We are continuously conducting phytochemical studies on plants growing in Jeju, the largest island located at the southernmost part in Korea (Kim et al., 2010a, b; Kim et al., 2011; Ko et al., 2011). In the course of our investigation for the biologically active natural products, we observed antioxidative activities in the ethanol extract prepared from the stems of Cleyera japonica, which led us to identify the active constituents.

C. japonica Thunb. (Theaceae family) is an evergreen tree of height up to 10 m distributed over Korea, Japan and Taiwan. This tree has usually been used as lumber for household furniture in Korea. The acetone extract from the leaves of C. japonica var. morii collected in Taiwan showed a strong free radical scavenging activities (Hou et al., 2003). However, no chemical constituents have been presented responsible for the activities. We herein described the antioxidative constituents from the ethanol extract of C. japonica stems and their scavenging activities against DPPH, hydroxyl and superoxide anion radicals.

MATERIALS AND METHODS

Reagent and equipment: All solvents used in this experiment were of analytical grade. 1H (400 MHz) and 13C (100 MHz) NMR spectra were recorded on a JEOL (JNM-ECX 400) instrument with chemical shift data reported in ppm relative to the solvent used. JES-FA200 (JEOL) Electron Spin Resonance (ESR) spectrometer was used for the radical scavenge tests. Merck silica gel (0.063-0.2 mm) was used for normal phase column chromatography. Silica gel 60 F254 coated on aluminum plates by Merck were used for Thin Layer Chromatography (TLC). Gel Filtration Chromatography (GFC) was performed using Sephadex LH-20 (25–100 μm) from Fluka. DPPH (2,2-diphenyl-1-picrylhydrazyl) was purchased from Aldrich. Xanthine, xanthine oxidase and DMPO (5,5-dimethyl-1-pyrroline N-oxide) were purchased from Sigma.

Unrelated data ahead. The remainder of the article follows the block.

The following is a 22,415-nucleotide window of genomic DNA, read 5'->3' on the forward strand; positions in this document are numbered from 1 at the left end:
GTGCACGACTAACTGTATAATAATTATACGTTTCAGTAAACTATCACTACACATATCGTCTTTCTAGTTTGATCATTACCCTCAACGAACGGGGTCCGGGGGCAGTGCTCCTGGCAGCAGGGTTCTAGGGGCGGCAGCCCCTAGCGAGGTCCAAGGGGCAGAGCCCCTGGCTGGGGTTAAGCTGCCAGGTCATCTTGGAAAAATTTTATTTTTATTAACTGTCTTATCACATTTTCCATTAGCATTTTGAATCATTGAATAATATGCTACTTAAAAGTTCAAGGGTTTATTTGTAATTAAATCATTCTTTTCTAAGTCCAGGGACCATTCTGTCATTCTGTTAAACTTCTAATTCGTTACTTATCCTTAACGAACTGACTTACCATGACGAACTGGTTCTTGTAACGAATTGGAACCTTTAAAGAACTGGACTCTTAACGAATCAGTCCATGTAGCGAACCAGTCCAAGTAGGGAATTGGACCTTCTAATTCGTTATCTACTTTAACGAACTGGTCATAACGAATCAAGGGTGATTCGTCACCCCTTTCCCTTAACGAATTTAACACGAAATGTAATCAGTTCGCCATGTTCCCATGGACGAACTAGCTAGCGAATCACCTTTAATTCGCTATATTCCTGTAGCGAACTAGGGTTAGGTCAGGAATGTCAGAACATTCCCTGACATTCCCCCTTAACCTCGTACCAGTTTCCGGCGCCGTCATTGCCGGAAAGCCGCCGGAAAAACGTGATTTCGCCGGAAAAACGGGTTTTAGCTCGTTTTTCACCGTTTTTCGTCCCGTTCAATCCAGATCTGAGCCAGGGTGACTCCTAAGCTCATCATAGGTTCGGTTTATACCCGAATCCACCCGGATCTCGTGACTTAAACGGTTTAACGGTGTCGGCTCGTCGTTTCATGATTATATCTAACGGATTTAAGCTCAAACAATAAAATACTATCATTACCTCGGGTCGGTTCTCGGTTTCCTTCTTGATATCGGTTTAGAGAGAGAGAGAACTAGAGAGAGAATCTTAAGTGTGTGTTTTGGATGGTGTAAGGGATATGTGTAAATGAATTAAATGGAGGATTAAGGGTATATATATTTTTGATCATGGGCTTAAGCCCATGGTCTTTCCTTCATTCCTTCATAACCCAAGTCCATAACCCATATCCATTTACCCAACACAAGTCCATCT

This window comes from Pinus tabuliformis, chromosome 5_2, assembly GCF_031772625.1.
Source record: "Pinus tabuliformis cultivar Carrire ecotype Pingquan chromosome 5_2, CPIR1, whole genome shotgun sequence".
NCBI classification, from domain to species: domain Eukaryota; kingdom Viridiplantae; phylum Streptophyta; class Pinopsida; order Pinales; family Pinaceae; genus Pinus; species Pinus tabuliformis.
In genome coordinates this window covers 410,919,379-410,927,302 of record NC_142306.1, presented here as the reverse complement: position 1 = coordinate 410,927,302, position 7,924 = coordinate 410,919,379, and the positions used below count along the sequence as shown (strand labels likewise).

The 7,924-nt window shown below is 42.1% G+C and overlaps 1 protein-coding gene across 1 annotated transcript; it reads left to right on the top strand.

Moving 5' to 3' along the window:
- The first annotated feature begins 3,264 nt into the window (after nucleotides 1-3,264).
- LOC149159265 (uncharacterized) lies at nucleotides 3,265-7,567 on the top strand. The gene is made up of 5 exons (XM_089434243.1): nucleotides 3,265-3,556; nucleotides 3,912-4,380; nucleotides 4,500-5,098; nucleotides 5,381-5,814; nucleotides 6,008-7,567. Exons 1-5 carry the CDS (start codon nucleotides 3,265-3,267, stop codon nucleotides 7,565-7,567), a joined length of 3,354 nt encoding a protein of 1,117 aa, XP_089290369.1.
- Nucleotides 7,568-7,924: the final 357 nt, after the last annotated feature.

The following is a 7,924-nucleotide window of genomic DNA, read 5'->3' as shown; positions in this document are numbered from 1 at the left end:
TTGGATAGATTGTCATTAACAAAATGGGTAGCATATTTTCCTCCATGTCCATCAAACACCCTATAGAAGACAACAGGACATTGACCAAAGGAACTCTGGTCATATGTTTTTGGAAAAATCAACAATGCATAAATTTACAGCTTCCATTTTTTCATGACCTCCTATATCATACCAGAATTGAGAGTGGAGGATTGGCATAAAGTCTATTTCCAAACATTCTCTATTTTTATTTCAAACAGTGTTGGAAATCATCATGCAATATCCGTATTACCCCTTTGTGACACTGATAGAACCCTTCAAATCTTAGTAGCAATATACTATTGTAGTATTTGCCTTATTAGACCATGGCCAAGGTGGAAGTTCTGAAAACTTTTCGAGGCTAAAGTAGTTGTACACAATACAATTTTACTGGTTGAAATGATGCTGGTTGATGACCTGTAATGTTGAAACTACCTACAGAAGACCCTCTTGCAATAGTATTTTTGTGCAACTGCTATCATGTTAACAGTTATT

Plant material: The stems of C. japonica Thunb. were collected from the Halla Botanical Garden, Jeju Island in Korea. A voucher specimen (No. 124) was prepared and deposited at the laboratory of Natural Product Chemistry, Department of Chemistry, Jeju National University.

Extraction and isolation: The dried stems of C. japonica (1.1 kg) were extracted three times with 70% ethanol by stirring with a magnetic stirrer at room temperature each time for 24 h. The combined solutions were filtered and the filtrate was concentrated in a vacuum rotary evaporator at a maximum temperature of 40°C to afford a gummy extract (116.6 g). A portion of the extract (14.2 g) was suspended in water (1 L) and partitioned into n-hexane, ethyl acetate (EtOAc) and n-butanol soluble fractions. The EtOAc-soluble fraction (3.9 g) was subjected to Vacuum Liquid Chromatography (VLC) over silica gel with elution (each 300 mL) of n-hexane-EtOAc (0~100%) and EtOAc-methanol (0~50%) gradients to afford 18 fractions (frs. 1-18). Fraction 6 (138.7 mg) was further purified by silica gel Column Chromatography (CC) with chloroform-methanol (5:1) to provide compounds 1 (55.9 mg) and 4 (5.9 mg). Fraction 7 (144.5 mg) was purified by CC over Sephadex LH-20 with chloroform-methanol (2.5:1) to give the compounds 1 (2.3 mg), 3 (2.6 mg), 4 (3.0 mg) and 7 (11.5 mg). Fraction 8 (306.3 mg) was subjected to Sephadex LH-20 CC with chloroform-methanol (3:1) to give compounds 5 (16.3 mg) and 6 (39.2 mg). Fraction 9 (520.9 mg) was also purified by Sephadex LH-20 CC with chloroform-methanol (3:1) to provide compound 5 (264.5 mg). Fraction 10 (953.1 mg) was subjected to silica gel CC with chloroform-EtOAc-methanol (2:2:1) to yield five fractions (frs. 10-1 to 10-5). Subfraction 10-2 (356.0 mg) was further purified over Sephadex LH-20 CC with chloroform-methanol (3:1) to afford compounds 2 (11.9 mg) and 5 (191.9 mg). Fraction 11 (313.3 mg) was purified by Sephadex LH-20 CC with chloroform-methanol (3:1) to give compounds 2 (9.6 mg) and 5 (80.5 mg). Fraction 12 was also purified by Sephadex LH-20 CC with chloroform-methanol (4:1) to give compound 5 (9.4 mg).